Select Edition

Northern Northern
Southern Southern
World World

'It takes time. You can't just instantly be a brilliant attack team'

Danny Care of England passes the ball away during game one of the international test match series between the Australian Wallabies and England at Optus Stadium on July 02, 2022 in Perth, Australia. (Photo by James Worsfold/Getty Images)

Trending on RugbyPass

More News More News

Danny Care is convinced England will improve in time for the second Test against Australia but calls for patience when judging the slow progress made in developing their attack.


Care’s comeback after four years in international exile was spoilt by a 30-28 defeat by the 14-man Wallabies in Perth that saw Eddie Jones’ tourists implode in the final quarter by surrendering a 14-9 lead.

A recurring theme since reaching the 2019 World Cup final has been England’s toothless attack and beyond a bright start that shortcoming remained evident at the Optus Stadium.

Video Spacer

Post-match press conference with England head coach Eddie Jones and captain Courtney Lawes following their 30-28 loss to Australia.
Video Spacer
Post-match press conference with England head coach Eddie Jones and captain Courtney Lawes following their 30-28 loss to Australia.

Jones is attempting to implement a new offensive gameplan directed by Owen Farrell and Marcus Smith that focuses on playing with the ball in hand, but Care acknowledges that it is a work in progress.

“It takes time. You can’t just instantly be a brilliant attack team,” said the Harlequins half-back ahead of Saturday’s second Test in Brisbane.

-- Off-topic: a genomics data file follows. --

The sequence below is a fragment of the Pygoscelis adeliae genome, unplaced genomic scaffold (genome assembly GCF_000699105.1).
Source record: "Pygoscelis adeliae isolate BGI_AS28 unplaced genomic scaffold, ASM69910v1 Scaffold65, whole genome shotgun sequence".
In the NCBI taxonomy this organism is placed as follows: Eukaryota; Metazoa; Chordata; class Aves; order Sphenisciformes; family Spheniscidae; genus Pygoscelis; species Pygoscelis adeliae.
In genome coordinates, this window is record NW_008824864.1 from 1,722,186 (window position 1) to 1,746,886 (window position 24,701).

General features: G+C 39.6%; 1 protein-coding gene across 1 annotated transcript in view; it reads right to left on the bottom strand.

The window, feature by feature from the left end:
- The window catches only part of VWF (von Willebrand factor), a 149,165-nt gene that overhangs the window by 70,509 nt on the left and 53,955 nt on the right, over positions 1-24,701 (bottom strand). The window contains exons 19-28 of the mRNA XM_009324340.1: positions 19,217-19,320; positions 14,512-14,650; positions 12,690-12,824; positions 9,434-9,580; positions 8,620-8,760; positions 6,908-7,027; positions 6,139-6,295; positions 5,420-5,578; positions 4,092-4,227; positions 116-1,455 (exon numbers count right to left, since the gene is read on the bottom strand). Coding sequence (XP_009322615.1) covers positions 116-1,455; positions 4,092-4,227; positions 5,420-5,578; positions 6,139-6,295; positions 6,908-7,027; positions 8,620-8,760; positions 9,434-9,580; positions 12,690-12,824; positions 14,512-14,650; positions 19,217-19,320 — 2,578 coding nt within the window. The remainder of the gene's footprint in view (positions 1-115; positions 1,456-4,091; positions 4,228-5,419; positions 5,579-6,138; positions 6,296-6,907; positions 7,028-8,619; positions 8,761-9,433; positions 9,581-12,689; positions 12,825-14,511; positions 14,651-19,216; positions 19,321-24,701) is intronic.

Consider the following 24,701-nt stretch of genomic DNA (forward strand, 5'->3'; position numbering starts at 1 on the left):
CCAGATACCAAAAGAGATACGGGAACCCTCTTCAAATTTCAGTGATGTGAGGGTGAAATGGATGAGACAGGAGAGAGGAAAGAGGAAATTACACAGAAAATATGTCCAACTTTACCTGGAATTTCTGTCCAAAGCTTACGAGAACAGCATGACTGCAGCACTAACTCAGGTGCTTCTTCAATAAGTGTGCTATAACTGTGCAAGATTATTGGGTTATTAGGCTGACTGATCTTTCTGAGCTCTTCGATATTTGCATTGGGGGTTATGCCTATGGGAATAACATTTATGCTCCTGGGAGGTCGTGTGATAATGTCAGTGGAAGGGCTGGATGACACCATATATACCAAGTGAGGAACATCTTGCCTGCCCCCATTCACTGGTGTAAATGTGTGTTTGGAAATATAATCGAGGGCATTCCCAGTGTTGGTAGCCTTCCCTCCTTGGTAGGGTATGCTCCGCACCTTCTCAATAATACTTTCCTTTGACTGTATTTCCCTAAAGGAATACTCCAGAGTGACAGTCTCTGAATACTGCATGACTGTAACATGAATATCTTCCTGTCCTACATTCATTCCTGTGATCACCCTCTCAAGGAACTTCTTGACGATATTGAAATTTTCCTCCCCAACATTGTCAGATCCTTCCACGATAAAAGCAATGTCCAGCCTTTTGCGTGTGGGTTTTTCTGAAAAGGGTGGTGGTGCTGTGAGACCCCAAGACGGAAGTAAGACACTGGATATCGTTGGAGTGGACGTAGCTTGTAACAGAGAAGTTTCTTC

“We’ve got different characters in the squad and different team mentalities that we’re trying to bring into one team.

“The new England type of attack wants to be an all court game. We want to be able to play from anywhere.



“We ran out of our own half a couple of times, we kicked, we exited differently. But we want to play quickly, we want to be confrontational.

“We have some great ball playing forwards who can batter the door down and then we’re not bad at 12 with Owen. And with Marcus, we’re trying to get that connection going.

“If we can get that going, get some quicker ball on the front foot, hopefully that’s how we will play.


“We lost the game so ultimately we’ve got to look at ourselves and see how we get better. The exciting thing is that we know we can be a lot better. We’re desperate to get back out there and show that.”

The loss at Optus Stadium was England’s fourth in a row including the rout by the Barbarians a fortnight earlier, in which they also suffered a meltdown against 14-man opposition.


“I wouldn’t say we’re in a hole. It’s a little bump. Six years ago we had amazing success here in Australia to win the series 3-0, but those games could have gone either way,” Care said.

“The first one this time has gone their way and we’ll do everything we can to tie it up and take it to a decider.

“The confidence is there in the squad. I’ve probably never been in a team that has felt as together as this team. Off the field it is incredibly tight.

“It’s going to take time to gel and to mould and to work out exactly the way we want to play and put that on the pitch. Hopefully when it does it will be special.

“At times in the first Test we were nearly about to cut loose but Australia railed us in. But hopefully when it comes it will be special to watch.”

Flanker Tom Curry is a doubt for the second Test after failing to reappear after undergoing an HIA.


Join free and tell us what you really think!

Join Free
TRENDING Ex-New Zealand representatives call for shakeup to All Blacks' back three Calls for new All Blacks outside backs